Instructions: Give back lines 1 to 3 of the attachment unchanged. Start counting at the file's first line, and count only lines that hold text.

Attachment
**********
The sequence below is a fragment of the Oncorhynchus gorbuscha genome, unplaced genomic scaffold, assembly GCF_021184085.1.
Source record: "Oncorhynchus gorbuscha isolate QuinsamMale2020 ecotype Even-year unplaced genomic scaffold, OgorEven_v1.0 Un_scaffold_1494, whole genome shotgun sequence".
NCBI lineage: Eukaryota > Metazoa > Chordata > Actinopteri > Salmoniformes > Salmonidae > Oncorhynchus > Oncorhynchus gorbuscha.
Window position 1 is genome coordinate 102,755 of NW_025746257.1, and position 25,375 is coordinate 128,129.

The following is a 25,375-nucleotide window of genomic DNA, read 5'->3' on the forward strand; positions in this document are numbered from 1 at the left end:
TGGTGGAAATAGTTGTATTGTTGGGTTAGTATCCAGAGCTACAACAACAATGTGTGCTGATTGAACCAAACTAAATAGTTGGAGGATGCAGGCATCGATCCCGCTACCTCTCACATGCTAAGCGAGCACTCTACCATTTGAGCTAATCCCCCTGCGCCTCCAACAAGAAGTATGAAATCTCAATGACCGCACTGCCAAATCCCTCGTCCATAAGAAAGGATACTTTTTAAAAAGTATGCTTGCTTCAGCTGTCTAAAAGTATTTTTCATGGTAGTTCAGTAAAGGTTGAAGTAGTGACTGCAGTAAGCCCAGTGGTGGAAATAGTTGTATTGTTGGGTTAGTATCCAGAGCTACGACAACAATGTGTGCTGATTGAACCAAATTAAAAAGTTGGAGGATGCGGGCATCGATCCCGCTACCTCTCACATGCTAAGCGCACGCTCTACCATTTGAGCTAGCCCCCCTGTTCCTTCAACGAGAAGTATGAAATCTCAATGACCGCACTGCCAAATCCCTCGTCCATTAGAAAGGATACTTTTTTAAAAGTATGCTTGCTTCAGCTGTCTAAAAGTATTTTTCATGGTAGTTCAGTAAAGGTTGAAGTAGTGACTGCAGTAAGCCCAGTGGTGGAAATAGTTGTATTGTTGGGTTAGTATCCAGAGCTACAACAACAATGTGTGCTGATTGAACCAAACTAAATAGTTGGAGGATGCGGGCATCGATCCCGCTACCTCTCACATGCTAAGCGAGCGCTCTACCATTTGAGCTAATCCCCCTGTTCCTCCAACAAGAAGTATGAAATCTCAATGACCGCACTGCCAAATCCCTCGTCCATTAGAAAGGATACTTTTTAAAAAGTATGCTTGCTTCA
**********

The sequence below is a fragment of the Oncorhynchus gorbuscha genome, unplaced genomic scaffold, assembly GCF_021184085.1.
Source record: "Oncorhynchus gorbuscha isolate QuinsamMale2020 ecotype Even-year unplaced genomic scaffold, OgorEven_v1.0 Un_scaffold_1494, whole genome shotgun sequence".
NCBI lineage: Eukaryota > Metazoa > Chordata > Actinopteri > Salmoniformes > Salmonidae > Oncorhynchus > Oncorhynchus gorbuscha.